I guess, despite this blog post's title, there's really not much ecstasy when it comes to EBM in symptom management. We have 3 trials, all using different drug protocols, all looking at at overlapping-but-different patient populations, with conflicting results. This is why I employ the cardinal rule that one should never even consider making a practice change based on a single research paper, without actually reading the entire paper. Reading Bruera's abstracts, one could conclude that MP is worthless. Digging deeper, those studies are using MP in ways different than I do in my actual practice - in particular at substantially lower doses than I generally employ. The dex-MP study seems promising, but I can't even figure out from reading it if those patients resemble most of mine (I see some patients with curable cancers receiving adjuvant chemotherapy, but most of my patients have advanced cancers). And the controlled release MP study makes me tempted to break cardinal EBM rule #2: one should, in general, treat secondary outcomes as hypothesis-generating more than clinically relevant.
My own experience is that most patients, ~2/3, don't respond to MP. They stop it after a few weeks, after they've let me push it to 20-30 mg daily. ~1/3 however seem to respond, evaluate their quality of life as better on it, and we continue it. Maybe 10% it's a wonder-drug: patients feel markedly improved on it and it makes a huge impact on their quality of life. These numbers are gross estimates-I have not systemically evaluated my own outcomes.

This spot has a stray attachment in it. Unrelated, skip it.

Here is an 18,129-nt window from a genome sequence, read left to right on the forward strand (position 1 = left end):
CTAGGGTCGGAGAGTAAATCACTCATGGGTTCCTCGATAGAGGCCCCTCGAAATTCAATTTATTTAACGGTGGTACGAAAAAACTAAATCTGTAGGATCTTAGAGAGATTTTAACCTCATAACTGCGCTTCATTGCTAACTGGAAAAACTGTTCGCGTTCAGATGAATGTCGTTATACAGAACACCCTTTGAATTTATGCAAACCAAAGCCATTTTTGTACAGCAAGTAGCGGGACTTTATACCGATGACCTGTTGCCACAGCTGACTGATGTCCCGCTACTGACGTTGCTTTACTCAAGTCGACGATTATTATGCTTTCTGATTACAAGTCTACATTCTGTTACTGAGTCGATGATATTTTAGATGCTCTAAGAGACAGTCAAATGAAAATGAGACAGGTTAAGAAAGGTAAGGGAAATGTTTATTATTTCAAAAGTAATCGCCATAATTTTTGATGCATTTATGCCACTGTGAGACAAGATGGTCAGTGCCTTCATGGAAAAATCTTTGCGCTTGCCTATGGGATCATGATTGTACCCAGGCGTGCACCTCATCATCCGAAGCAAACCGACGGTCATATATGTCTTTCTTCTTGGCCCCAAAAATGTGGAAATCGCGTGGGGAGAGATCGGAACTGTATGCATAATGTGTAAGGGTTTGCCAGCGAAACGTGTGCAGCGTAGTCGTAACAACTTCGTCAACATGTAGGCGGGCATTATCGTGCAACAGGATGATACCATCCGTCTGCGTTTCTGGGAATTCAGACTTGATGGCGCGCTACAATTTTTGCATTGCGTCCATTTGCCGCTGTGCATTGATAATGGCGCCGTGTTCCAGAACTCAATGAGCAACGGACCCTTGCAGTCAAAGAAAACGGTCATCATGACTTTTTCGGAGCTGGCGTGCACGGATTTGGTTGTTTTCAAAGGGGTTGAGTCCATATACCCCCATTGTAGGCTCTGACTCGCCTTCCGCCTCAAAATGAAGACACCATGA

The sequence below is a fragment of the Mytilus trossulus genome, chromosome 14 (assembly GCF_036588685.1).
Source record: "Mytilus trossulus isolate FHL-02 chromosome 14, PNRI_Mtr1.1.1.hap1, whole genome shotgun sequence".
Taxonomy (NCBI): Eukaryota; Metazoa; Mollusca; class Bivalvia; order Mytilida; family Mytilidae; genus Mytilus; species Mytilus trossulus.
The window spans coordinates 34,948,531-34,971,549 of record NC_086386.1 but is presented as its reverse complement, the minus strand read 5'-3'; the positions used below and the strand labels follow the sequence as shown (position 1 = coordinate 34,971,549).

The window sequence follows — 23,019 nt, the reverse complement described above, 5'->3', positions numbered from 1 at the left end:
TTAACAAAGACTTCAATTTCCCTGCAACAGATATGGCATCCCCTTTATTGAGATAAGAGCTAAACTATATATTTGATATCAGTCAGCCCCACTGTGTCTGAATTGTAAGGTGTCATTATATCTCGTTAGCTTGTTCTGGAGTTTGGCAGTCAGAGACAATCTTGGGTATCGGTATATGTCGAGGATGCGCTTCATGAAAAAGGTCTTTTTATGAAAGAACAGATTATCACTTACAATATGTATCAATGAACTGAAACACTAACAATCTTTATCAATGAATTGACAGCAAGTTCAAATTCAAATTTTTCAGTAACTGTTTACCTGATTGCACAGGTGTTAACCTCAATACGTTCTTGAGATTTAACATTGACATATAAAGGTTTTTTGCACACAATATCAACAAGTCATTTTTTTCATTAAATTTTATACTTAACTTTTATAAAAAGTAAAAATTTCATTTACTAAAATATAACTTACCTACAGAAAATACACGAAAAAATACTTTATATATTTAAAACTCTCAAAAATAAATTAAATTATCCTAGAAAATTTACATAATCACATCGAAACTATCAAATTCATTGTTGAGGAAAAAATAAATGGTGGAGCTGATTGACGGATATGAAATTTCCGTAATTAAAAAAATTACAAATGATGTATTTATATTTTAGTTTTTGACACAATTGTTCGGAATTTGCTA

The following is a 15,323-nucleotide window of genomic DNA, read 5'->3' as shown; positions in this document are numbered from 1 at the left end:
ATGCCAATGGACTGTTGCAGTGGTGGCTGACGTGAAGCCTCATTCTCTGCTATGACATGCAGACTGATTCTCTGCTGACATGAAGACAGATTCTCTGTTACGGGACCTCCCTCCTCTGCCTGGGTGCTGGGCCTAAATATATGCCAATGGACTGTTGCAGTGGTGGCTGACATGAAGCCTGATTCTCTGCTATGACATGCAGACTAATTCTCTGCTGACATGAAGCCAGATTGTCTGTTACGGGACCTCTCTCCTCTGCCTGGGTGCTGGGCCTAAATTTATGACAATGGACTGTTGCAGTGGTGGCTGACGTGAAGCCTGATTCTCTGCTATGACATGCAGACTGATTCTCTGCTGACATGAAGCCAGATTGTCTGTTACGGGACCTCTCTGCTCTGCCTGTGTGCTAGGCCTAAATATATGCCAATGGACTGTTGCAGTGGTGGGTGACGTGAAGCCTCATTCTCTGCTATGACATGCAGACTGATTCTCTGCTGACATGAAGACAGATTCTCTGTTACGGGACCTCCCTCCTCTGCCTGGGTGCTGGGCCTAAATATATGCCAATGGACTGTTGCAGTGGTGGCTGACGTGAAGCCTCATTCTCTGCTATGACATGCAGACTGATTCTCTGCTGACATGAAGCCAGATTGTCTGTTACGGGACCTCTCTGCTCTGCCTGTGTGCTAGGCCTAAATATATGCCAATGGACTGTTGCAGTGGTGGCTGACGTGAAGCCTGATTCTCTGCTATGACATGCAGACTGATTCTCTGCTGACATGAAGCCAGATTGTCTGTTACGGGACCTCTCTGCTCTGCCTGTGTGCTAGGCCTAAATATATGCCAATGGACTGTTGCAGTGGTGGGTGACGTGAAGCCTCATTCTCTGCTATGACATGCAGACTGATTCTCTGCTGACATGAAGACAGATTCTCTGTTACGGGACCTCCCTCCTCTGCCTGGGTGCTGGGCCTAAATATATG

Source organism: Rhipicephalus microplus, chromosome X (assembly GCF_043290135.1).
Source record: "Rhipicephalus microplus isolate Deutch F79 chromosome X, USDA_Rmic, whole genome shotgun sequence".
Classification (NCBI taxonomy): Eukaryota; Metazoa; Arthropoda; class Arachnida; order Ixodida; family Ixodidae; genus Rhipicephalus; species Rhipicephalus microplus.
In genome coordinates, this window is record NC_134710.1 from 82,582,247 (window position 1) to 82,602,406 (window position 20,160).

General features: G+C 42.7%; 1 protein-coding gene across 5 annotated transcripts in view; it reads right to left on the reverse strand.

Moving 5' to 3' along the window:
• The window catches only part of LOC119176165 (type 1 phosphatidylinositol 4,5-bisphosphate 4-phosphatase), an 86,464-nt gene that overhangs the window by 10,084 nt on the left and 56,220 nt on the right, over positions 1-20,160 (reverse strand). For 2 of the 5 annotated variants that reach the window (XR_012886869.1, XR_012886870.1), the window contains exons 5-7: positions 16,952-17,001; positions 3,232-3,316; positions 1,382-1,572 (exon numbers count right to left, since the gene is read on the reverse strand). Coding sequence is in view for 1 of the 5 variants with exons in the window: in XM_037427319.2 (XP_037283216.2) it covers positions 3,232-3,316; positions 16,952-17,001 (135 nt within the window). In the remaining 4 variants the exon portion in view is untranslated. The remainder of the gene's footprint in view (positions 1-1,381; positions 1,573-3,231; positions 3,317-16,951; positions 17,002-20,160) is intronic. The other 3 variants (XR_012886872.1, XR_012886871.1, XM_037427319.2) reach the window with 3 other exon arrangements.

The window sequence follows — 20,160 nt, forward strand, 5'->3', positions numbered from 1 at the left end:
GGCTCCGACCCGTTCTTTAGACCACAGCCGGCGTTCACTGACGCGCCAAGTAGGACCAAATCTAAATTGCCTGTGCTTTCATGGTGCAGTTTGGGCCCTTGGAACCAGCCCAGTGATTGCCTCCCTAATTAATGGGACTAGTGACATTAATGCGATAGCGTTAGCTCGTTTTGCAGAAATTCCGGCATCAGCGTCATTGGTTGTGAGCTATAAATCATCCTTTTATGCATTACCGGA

Which has got me thinking, what data would I need in order to stop using MP? Which is another way of asking the question what is the purpose of EBM, clinical trials, in symptom management, where everything is always an N=1 trial. Compare for instance statins for the secondary prevention of cardiovascular disease and, say, amitriptyline to treat post-herpetic neuralgia. We give statins because there are large, RCT telling us that if we do we'll prevent a few MIs over the years in a few patients. We don't know for any one patient if giving them a statin will actually do anything. We can measure their LDL, but that's really of secondary importance to actually preventing them from having another heart attack, or stroke, etc. In fact, we have no real way of measuring efficacy of statin therapy in any individual patient. If they never have another MI or stroke, good, but maybe they wouldn't have anyway, or if they do have one, maybe it's two years later than it would have been without the statin, etc. The point is, the only way we can measure the efficacy of that statin is across a population of people. Which is why we have large, well-designed RCT. This is why for a decade we were all going for very tight glycemic control for diabetics - out of the belief that across a population of diabetics we would be reducing sufficient number of MIs, strokes, kidney failure, retinopathy, etc to be worth all the extra patient hassle, expense, and morbidity (even death) associated with aiming for tight control (I personally think it remains unclear if we've actually done our diabetics a favor by doing this).